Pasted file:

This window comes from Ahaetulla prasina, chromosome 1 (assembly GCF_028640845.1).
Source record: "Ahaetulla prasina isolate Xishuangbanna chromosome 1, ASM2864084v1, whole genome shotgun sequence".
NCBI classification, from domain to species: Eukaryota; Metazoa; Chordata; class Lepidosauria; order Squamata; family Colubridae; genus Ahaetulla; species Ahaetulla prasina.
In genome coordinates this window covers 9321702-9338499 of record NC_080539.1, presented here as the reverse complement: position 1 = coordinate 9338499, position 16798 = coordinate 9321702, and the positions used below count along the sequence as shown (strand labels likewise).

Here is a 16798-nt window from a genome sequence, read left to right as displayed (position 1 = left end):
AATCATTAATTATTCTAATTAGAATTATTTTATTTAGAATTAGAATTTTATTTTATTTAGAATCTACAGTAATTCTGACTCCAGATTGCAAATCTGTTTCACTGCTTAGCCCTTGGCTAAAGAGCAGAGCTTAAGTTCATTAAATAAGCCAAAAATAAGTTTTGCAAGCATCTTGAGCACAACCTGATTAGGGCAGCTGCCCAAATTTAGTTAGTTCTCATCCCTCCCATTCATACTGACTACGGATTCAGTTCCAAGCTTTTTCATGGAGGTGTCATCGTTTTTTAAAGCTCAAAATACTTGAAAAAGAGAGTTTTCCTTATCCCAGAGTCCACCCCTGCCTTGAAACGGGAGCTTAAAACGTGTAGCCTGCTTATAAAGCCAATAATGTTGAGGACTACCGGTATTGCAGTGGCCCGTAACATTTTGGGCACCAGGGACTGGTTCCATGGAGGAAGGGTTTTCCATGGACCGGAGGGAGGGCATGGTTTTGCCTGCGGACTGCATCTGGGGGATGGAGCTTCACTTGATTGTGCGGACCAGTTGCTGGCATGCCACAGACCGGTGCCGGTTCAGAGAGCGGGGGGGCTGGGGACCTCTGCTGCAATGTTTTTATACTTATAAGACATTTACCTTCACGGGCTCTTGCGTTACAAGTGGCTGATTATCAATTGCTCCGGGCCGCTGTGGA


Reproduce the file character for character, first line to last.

This window comes from Ahaetulla prasina, chromosome 1 (assembly GCF_028640845.1).
Source record: "Ahaetulla prasina isolate Xishuangbanna chromosome 1, ASM2864084v1, whole genome shotgun sequence".
NCBI classification, from domain to species: Eukaryota; Metazoa; Chordata; class Lepidosauria; order Squamata; family Colubridae; genus Ahaetulla; species Ahaetulla prasina.
In genome coordinates this window covers 9321702-9338499 of record NC_080539.1, presented here as the reverse complement: position 1 = coordinate 9338499, position 16798 = coordinate 9321702, and the positions used below count along the sequence as shown (strand labels likewise).

Here is a 16798-nt window from a genome sequence, read left to right as displayed (position 1 = left end):
AATCATTAATTATTCTAATTAGAATTATTTTATTTAGAATTAGAATTTTATTTTATTTAGAATCTACAGTAATTCTGACTCCAGATTGCAAATCTGTTTCACTGCTTAGCCCTTGGCTAAAGAGCAGAGCTTAAGTTCATTAAATAAGCCAAAAATAAGTTTTGCAAGCATCTTGAGCACAACCTGATTAGGGCAGCTGCCCAAATTTAGTTAGTTCTCATCCCTCCCATTCATACTGACTACGGATTCAGTTCCAAGCTTTTTCATGGAGGTGTCATCGTTTTTTAAAGCTCAAAATACTTGAAAAAGAGAGTTTTCCTTATCCCAGAGTCCACCCCTGCCTTGAAACGGGAGCTTAAAACGTGTAGCCTGCTTATAAAGCCAATAATGTTGAGGACTACCGGTATTGCAGTGGCCCGTAACATTTTGGGCACCAGGGACTGGTTCCATGGAGGAAGGGTTTTCCATGGACCGGAGGGAGGGCATGGTTTTGCCTGCGGACTGCATCTGGGGGATGGAGCTTCACTTGATTGTGCGGACCAGTTGCTGGCATGCCACAGACCGGTGCCGGTTCAGAGAGCGGGGGGGCTGGGGACCTCTGCTGCAATGTTTTTATACTTATAAGACATTTACCTTCACGGGCTCTTGCGTTACAAGTGGCTGATTATCAATTGCTCCGGGCCGCTGTGGA